Heading

Enhancing Intracellular Accumulation and Target Engagement of Proteolysis Targeting Chimeras (PROTACs)

Media Component
Enhancing Intracellular Accumulation and Target Engagement of Proteolysis Targeting Chimeras (PROTACs)
Content

A PROTAC is a heterobifunctional molecule that can bind both a target protein and an E3 ubiquitin ligase to facilitate the formation of a ternary complex, leading to ubiquitination and ultimate degradation of the target protein. Current efforts in the PROTAC field mostly focus on choosing an appropriate E3 ligase for the target protein, improving the binding affinities towards the target protein and the E3 ligase, and optimizing the PROTAC linker. However, due to the large molecular weights of PROTACs (generally > 800 Da), their cellular uptake remains an issue.

Through comparing how different warhead chemistry, reversible noncovalent (RNC), reversible covalent (RC), and irreversible covalent (IRC) binders, affects the degradation of Bruton’s Tyrosine Kinase (BTK), we serendipitously discover that cyano-acrylamide-based reversible covalent chemistry can significantly enhance the intracellular accumulation and target engagement of PROTACs and develop RC-1 as a reversible covalent BTK PROTAC with a high target occupancy as its corresponding kinase inhibitor and effectiveness as a dual functional inhibitor and degrader, providing a novel mechanism-of-action for PROTACs (Nature Communications 2020).

Importantly, this reversible covalent strategy can be generalized and applied to improve other PROTACs. This work can not only help to develop optimal BTK degraders for clinical applications but also provide a new strategy to improve PROTAC efficacy. This work led to a patent application and a recently funded R01 grant score at 1%.

Heading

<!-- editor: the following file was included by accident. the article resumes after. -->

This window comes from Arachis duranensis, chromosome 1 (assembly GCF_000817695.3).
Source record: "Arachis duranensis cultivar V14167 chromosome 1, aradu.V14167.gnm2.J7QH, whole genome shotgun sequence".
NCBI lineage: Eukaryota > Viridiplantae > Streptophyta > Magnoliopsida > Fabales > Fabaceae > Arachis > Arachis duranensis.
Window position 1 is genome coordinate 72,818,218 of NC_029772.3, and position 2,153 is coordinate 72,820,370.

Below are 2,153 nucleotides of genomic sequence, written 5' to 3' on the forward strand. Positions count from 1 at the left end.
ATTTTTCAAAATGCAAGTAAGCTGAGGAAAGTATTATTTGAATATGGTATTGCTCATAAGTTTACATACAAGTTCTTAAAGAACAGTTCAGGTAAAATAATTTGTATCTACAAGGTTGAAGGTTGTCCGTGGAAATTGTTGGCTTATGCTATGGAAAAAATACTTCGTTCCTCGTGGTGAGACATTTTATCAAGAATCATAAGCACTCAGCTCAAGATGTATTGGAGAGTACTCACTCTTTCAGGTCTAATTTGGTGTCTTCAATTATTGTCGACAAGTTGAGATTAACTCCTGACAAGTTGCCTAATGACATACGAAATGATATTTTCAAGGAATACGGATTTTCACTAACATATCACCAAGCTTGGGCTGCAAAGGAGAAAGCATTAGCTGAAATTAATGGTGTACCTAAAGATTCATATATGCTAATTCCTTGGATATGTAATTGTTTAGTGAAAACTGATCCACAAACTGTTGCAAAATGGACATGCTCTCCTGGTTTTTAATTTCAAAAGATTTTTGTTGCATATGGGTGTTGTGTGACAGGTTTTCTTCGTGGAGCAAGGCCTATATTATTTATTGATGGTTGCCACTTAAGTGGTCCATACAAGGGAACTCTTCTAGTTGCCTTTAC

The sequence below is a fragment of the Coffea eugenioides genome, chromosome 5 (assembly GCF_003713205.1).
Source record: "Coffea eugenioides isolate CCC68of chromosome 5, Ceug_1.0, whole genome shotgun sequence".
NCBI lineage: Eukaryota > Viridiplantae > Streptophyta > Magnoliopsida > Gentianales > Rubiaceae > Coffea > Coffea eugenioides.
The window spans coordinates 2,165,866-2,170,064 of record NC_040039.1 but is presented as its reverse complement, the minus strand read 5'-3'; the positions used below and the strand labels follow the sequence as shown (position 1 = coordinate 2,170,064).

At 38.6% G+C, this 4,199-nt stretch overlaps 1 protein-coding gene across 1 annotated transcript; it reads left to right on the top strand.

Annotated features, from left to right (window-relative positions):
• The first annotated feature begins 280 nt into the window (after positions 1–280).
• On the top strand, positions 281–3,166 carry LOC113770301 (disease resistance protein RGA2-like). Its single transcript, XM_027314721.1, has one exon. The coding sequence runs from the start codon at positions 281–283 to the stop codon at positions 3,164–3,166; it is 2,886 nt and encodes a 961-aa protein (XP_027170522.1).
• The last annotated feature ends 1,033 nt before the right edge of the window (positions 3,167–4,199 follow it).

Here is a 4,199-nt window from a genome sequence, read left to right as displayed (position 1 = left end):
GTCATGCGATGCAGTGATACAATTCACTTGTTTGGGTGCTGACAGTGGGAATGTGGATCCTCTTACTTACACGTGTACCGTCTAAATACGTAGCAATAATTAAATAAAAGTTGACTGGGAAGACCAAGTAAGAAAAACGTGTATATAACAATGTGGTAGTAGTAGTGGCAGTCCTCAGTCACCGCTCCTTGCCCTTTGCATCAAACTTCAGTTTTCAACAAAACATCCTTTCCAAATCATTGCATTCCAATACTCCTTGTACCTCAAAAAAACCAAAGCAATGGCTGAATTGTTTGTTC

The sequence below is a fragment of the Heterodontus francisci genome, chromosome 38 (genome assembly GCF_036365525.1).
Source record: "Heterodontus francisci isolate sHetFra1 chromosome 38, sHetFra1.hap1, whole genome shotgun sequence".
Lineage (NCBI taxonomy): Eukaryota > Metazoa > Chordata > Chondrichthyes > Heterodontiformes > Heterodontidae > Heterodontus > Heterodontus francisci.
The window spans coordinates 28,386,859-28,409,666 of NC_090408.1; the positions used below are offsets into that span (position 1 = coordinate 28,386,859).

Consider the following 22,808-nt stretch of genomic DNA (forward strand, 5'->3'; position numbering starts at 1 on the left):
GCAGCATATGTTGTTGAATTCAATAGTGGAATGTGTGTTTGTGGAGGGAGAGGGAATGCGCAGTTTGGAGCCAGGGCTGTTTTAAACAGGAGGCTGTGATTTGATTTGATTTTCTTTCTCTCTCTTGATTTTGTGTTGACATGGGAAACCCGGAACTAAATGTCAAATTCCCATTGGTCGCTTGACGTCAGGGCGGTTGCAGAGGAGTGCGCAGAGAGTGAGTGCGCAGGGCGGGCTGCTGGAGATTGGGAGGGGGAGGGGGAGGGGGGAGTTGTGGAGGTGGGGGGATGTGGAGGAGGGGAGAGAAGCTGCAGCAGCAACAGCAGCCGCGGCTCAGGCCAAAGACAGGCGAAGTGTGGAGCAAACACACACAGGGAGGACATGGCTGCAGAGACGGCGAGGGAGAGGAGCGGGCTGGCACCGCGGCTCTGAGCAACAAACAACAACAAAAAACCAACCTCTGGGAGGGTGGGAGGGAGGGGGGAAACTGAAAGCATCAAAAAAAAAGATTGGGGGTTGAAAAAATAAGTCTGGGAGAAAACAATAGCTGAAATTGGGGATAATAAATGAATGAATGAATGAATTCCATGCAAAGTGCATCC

Novel Soluble Epoxide Hydrolase Inhibitors for the Treatment of Alzheimer's Disease

Content

Alzheimer’s disease (AD) is the most common cause of dementia and one of the leading causes of death in the United States. AD is the only leading cause of death for which no disease-modifying therapy is currently available. Neuroinflammation plays a major role in AD pathogenesis. Epoxyeicosanoid signaling is a key integrator of cell-cell communication in the central nervous system (CNS), coordinating cellular responses across different cell types. Epoxyeicosatrienoic acids (EETs) are arachidonic acid metabolites of cytochrome P450 epoxygenase that have potent anti-inflammatory activity.

In collaboration with Dr. Zheng’s group at Baylor, we demonstrated that pharmacological inhibition of sEH can attenuate neuroinflammation, enhance reduction of plaque pathology, and eventually reverse spatial learning and memory deficits in preclinical models of AD. Although some sEH inhibitors (sEHIs) have been reported, none of them are optimized for CNS applications. Blood brain barrier (BBB) is the main hurdle for CNS drug development. Taking advantage of high throughput virtual screening, we identified a novel and patentable pharmacophore for sEHIs, which is different from previous urea- or amide-based sEHIs.

Through further medicinal chemistry optimization, we developed a lead compound with potent inhibitory activity against sEH in both enzyme and cell-based assays. The lead compound attenuates the inflammatory response in LPS-stimulated primary astrocytes, shows ideal in vivo PK, oral bioavailability and CNS penetration, and reduces LPS-induced neuroinflammation in vivo. A provisional patent covering this novel class of sEH inhibitors has been filed. We are also awarded a U01 grant from NIH/NIA to support a comprehensive medicinal chemistry campaign and all the pre-Investigation New Drug (IND) studies. Successful accomplishment of this project will open a new avenue for treating and preventing AD and advance our scientific knowledge of multiple mechanisms of AD.